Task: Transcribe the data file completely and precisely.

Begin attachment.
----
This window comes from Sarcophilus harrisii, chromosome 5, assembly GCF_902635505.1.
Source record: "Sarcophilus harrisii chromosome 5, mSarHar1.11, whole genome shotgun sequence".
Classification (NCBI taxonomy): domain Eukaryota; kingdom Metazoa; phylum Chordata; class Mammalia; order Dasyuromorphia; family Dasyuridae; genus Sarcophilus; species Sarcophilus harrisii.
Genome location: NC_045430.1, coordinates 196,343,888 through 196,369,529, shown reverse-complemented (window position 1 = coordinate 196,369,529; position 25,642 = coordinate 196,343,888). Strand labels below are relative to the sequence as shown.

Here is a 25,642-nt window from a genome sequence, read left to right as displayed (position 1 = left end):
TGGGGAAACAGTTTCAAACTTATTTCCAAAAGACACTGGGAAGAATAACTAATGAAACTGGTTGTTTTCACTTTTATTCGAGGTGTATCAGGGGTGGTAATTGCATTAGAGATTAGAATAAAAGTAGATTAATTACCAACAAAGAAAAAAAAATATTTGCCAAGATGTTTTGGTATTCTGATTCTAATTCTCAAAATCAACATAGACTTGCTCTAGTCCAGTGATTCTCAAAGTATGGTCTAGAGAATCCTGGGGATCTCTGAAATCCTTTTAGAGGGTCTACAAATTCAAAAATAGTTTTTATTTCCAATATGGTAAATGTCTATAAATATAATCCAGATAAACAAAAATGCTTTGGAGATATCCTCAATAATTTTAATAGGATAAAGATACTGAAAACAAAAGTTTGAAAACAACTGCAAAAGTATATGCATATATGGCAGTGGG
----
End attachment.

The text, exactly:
This window comes from Sarcophilus harrisii, chromosome 5, assembly GCF_902635505.1.
Source record: "Sarcophilus harrisii chromosome 5, mSarHar1.11, whole genome shotgun sequence".
Classification (NCBI taxonomy): domain Eukaryota; kingdom Metazoa; phylum Chordata; class Mammalia; order Dasyuromorphia; family Dasyuridae; genus Sarcophilus; species Sarcophilus harrisii.
Genome location: NC_045430.1, coordinates 196,343,888 through 196,369,529, shown reverse-complemented (window position 1 = coordinate 196,369,529; position 25,642 = coordinate 196,343,888). Strand labels below are relative to the sequence as shown.

Here is a 25,642-nt window from a genome sequence, read left to right as displayed (position 1 = left end):
TGGGGAAACAGTTTCAAACTTATTTCCAAAAGACACTGGGAAGAATAACTAATGAAACTGGTTGTTTTCACTTTTATTCGAGGTGTATCAGGGGTGGTAATTGCATTAGAGATTAGAATAAAAGTAGATTAATTACCAACAAAGAAAAAAAAATATTTGCCAAGATGTTTTGGTATTCTGATTCTAATTCTCAAAATCAACATAGACTTGCTCTAGTCCAGTGATTCTCAAAGTATGGTCTAGAGAATCCTGGGGATCTCTGAAATCCTTTTAGAGGGTCTACAAATTCAAAAATAGTTTTTATTTCCAATATGGTAAATGTCTATAAATATAATCCAGATAAACAAAAATGCTTTGGAGATATCCTCAATAATTTTAATAGGATAAAGATACTGAAAACAAAAGTTTGAAAACAACTGCAAAAGTATATGCATATATGGCAGTGGG